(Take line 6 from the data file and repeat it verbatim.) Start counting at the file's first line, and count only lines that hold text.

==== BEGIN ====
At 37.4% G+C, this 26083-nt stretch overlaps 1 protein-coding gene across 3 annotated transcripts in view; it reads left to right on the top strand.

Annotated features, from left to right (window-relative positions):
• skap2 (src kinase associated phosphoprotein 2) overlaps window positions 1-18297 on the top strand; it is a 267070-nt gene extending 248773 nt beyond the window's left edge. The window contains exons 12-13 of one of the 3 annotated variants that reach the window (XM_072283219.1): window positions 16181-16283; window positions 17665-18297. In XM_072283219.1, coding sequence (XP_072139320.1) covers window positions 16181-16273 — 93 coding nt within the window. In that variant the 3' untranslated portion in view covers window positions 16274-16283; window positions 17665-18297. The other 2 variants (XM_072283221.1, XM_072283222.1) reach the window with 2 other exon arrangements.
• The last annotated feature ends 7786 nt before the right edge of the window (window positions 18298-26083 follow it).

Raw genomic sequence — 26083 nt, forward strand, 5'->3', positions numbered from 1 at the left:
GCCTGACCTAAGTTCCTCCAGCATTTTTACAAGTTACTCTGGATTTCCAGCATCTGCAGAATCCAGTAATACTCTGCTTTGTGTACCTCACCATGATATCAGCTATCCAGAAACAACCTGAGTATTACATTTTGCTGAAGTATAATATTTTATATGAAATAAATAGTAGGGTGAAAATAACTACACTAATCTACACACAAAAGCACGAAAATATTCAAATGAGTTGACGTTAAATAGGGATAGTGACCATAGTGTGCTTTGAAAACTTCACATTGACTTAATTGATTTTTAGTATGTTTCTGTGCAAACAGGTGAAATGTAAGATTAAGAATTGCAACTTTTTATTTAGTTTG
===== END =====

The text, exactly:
GCCTGACCTAAGTTCCTCCAGCATTTTTACAAGTTACTCTGGATTTCCAGCATCTGCAGAATCCAGTAATACTCTGCTTTGTGTACCTCACCATGATATCAGCTATCCAGAAACAACCTGAGTATTACATTTTGCTGAAGTATAATATTTTATATGAAATAAATAGTAGGGTGAAAATAACTACACTAATCTACACACAAAAGCACGAAAATATTCAAATGAGTTGACGTTAAATAGGGATAGTGACCATAGTGTGCTTTGAAAACTTCACATTGACTTAATTGATTTTTAGTATGTTTCTGTGCAAACAGGTGAAATGTAAGATTAAGAATTGCAACTTTTTATTTAGTTTG